Attorneys: Amber M. Nesbitt (Wexler Wallace LLP), Daniel E. Gustafson (Gustafson Gluek PLLC), and David S. Nalven (Hagens Berman Sobol Shapiro LLP) for Plumbers and Pipefitters Local 572 Health and Welfare Fund. Edward D. Rogers (Ballard, Spahr, Andrews and Ingersoll) for SmithKline Beecham Corp.

Companies: Plumbers and Pipefitters Local 572 Health and Welfare Fund; SmithKline Beecham Corp.

MainStory: TopStory Antitrust PennsylvaniaNews

Antitrust Law Daily

Introducing Wolters Kluwer Antitrust Law Daily — a daily reporting service created by attorneys, for attorneys — providing same-day coverage of breaking news, court decisions, legislation, and regulatory activity.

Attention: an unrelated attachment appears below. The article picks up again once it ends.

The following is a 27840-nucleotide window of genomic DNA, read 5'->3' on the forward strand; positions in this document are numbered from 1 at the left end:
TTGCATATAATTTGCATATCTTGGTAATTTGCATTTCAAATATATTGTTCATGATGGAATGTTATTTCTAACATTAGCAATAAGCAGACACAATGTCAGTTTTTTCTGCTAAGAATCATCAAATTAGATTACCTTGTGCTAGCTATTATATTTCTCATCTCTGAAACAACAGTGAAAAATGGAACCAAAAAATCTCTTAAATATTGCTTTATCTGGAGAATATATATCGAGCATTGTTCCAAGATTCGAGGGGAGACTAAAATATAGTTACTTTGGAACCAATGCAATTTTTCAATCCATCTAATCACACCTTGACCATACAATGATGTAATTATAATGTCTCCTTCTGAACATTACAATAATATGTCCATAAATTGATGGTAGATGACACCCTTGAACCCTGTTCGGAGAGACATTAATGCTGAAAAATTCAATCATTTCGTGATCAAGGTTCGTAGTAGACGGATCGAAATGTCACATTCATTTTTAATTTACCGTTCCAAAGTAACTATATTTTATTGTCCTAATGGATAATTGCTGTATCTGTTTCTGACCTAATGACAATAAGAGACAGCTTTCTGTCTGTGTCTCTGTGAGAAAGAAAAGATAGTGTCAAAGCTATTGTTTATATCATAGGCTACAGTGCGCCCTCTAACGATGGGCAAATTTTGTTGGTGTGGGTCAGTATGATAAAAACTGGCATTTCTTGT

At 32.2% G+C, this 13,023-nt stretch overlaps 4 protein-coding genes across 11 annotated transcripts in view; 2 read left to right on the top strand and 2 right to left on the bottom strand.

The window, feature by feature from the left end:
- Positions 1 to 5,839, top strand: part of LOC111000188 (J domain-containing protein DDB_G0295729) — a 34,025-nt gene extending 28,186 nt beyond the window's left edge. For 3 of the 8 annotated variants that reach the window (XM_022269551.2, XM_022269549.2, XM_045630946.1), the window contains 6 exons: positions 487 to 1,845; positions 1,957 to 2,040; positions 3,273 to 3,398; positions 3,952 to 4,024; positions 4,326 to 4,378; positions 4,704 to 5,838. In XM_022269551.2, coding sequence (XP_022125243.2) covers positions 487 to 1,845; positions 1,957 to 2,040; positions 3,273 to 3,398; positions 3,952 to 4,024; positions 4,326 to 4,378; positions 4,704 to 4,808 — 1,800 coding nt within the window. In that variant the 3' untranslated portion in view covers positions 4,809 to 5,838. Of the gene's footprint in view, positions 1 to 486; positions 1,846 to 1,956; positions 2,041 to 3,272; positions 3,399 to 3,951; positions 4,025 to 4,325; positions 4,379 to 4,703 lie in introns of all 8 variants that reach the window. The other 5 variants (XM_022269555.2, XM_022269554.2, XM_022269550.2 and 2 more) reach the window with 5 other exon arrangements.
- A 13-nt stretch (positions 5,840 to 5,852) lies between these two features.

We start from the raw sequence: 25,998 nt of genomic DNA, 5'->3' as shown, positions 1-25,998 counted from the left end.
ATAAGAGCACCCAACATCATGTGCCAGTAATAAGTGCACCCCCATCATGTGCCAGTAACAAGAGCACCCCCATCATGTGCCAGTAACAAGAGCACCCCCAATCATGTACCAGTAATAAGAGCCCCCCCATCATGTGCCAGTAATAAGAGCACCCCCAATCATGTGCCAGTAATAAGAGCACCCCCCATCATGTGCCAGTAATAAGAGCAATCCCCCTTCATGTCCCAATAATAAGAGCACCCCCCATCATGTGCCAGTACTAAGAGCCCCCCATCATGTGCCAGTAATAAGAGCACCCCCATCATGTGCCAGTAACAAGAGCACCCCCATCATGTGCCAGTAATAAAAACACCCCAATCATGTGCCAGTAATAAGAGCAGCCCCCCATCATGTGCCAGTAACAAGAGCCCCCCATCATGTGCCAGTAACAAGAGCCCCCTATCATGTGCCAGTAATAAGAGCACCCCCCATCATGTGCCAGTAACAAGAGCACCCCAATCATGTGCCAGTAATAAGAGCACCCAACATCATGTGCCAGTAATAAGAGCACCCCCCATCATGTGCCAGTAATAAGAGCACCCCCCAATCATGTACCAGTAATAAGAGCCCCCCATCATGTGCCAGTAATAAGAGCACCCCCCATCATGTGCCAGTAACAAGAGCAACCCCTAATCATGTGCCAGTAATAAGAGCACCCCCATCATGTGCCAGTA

A complete daily report of the news that affects your world

  • View full summaries of federal and state court decisions.
  • Access full text of legislative and regulatory developments.
  • Customize your daily email by topic and/or jurisdiction.
  • Search archives for stories of interest.

Not just news — the right news

  • Get expert analysis written by subject matter specialists—created by attorneys for attorneys.
  • Track law firms and organizations in the headlines with our new “Who’s in the News” feature.
  • Promote your firm with our new reprint policy.

24/7 access for a 24/7 world

  • Forward information with special copyright permissions, encouraging collaboration between counsel and colleagues.
  • Save time with mobile apps for your BlackBerry, iPhone, iPad, Android, or Kindle.
  • Access all links from any mobile device without being prompted for user name and password.